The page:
- When starting a new culture, it might look fairly pale in color. If so, let it darken up before you start harvesting it. However, you should continue to add f/2 weekly (and give the culture a gentle shake). You'd be surprised just how small of a phyto sample is required to start a new culture.
Freshly harvested phyto provides the best nutrition. However, it's possible to store it when necessary. Use (clean) empty water bottles to store harvested phyto in a refrigerator. Label them with a date so that you know how old they are, and so that nobody mistakes it for something else. You can keep phyto in the refrigerator for up to a month (keeping in mind that its quality will continue to degrade with time).
Gently shake or invert the refrigerated phyto bottle at least once a week, and before dosing. You can either broadcast feed your tank, or target feed specific specimens with the help of a clean syringe, pipette, or eye dropper. I suggest target feeding any livestock that requires phytoplankton. This can be done by releasing the phyto a couple of inches upstream from the target. When using a pipette (or another tool) to feed, avoid contamination of your phyto by pouring it into another container first.
To broadcast feed your tank, start slowly. Dose it into a high flow area of your tank. Eventually you can increase the dosage and/or frequency. It has been said that excessive dosing could negatively affect water quality, but I haven't found that to be the case. Still, it's a good idea to monitor your tank's nutrient levels when you first start dosing, or if you change how much you're dosing. I might start dosing a few milliliters per gallon each week and adjust from there. It's not unusual for me to dump an entire liter of phyto into my 40 gallon tank (which is enough to tint the water green).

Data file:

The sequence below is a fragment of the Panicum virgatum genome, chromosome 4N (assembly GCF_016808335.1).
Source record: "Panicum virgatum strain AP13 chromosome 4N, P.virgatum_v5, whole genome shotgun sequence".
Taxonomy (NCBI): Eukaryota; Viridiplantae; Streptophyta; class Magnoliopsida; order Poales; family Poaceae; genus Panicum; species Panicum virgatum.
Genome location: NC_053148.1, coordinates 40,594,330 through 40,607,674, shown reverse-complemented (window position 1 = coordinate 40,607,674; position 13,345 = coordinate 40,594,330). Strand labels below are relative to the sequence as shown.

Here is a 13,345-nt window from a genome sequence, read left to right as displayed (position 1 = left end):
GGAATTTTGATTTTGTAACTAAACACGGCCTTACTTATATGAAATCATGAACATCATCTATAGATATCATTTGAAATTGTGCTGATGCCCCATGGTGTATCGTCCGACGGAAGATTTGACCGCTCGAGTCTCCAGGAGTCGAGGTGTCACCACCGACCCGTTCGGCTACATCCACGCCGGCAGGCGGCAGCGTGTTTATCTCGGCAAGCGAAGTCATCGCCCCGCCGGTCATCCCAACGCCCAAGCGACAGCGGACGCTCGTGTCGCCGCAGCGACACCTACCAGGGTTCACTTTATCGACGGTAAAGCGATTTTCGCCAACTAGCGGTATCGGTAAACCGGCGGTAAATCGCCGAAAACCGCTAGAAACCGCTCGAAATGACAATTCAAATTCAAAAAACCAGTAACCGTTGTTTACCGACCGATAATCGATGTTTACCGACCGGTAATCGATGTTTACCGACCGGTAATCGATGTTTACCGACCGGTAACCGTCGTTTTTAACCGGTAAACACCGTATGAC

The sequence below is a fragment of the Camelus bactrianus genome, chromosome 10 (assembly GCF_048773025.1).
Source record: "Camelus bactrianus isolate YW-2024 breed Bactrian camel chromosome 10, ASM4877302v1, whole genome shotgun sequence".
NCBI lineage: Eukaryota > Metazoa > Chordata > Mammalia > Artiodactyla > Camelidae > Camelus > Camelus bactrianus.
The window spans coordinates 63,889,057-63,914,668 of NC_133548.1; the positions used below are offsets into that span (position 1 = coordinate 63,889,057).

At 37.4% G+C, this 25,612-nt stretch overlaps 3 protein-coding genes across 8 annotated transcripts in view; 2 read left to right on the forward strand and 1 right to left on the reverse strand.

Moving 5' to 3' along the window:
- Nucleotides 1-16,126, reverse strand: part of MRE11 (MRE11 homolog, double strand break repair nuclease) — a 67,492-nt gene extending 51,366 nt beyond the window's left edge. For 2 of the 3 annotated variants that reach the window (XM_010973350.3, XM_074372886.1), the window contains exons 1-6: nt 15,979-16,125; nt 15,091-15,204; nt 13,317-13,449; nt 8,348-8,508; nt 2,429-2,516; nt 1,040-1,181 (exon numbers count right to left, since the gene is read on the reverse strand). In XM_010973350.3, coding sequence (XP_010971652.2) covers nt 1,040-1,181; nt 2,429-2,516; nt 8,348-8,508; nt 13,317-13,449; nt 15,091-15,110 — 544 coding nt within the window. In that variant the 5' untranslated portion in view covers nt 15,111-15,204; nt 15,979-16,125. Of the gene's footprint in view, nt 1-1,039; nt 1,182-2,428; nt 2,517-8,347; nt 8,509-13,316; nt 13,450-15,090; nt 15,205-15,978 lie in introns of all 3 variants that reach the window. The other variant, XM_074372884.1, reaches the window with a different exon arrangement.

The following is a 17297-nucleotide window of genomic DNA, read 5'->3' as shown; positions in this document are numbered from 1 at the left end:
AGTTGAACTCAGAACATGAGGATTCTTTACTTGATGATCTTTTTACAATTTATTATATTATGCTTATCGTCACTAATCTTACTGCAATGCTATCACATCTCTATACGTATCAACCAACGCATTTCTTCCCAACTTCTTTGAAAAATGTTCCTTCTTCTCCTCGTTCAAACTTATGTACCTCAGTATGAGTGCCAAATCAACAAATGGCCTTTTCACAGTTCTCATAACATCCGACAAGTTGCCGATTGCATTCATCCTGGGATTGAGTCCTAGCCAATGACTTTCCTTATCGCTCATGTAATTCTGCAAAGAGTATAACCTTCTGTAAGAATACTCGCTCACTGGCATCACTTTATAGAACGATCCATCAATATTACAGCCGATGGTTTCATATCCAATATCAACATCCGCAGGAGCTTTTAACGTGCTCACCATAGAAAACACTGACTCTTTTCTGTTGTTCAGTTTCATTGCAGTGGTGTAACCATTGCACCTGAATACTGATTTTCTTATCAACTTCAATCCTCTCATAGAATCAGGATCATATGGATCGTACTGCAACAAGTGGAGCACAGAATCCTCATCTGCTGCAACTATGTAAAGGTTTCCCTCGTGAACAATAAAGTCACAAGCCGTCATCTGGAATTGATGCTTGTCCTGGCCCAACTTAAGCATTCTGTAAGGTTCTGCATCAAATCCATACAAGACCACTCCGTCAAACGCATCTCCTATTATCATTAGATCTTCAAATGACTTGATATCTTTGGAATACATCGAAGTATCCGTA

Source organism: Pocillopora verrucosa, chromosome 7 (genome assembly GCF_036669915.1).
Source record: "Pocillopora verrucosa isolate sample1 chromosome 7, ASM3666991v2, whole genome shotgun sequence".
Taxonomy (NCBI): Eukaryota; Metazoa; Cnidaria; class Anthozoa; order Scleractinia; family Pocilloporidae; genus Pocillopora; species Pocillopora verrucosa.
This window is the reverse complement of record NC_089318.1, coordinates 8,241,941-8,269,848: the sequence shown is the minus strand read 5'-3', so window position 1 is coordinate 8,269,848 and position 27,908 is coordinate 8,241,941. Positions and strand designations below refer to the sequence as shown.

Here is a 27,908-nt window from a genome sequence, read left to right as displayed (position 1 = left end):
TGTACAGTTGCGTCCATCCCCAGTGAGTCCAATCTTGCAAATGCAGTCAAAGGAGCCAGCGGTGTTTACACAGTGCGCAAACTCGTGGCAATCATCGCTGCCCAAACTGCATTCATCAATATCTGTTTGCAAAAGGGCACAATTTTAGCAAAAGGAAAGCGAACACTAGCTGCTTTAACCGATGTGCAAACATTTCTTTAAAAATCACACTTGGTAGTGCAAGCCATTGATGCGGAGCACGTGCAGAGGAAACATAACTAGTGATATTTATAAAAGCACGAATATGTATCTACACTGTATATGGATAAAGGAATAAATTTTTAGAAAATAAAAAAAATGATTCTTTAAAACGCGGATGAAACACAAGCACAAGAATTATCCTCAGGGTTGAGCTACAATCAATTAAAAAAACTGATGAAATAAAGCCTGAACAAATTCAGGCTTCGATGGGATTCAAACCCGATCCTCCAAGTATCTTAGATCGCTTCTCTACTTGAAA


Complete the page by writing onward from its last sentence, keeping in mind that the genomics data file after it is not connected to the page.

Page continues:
I tested my phyto culture for phosphorus just prior to harvesting it by diluting a sample with 9 parts of clean saltwater. Through that, I determined that the undiluted phosphorus concentration was 310 ppb (or roughly 0.95 ppm of phosphate), which was actually lower than I had expected.
There are about 3,785 ml in a gallon, so dosing 1 ml per gallon would cause an immediate increase in phosphorus of just about 0.08 ppb (or about a 0.00025 ppm increase in phosphate). That's really not that much phosphate.
AlgaGen states that Nannochloropsis, “is also known to be a great water conditioner” consuming and binding nitrate, phosphate, and heavy metals. This is contrary to phyto's reputation for adding phosphate to your tank (which, as I indicated above, it initially does). However, I assume that the live phyto continues to consume nutrients within our reef tanks after dosing, potentially lowering nutrient levels (versus raising them).
- Wilkerson, Joyce D.. Clownfishes. Microcosm Ltd.. Kindle Edition.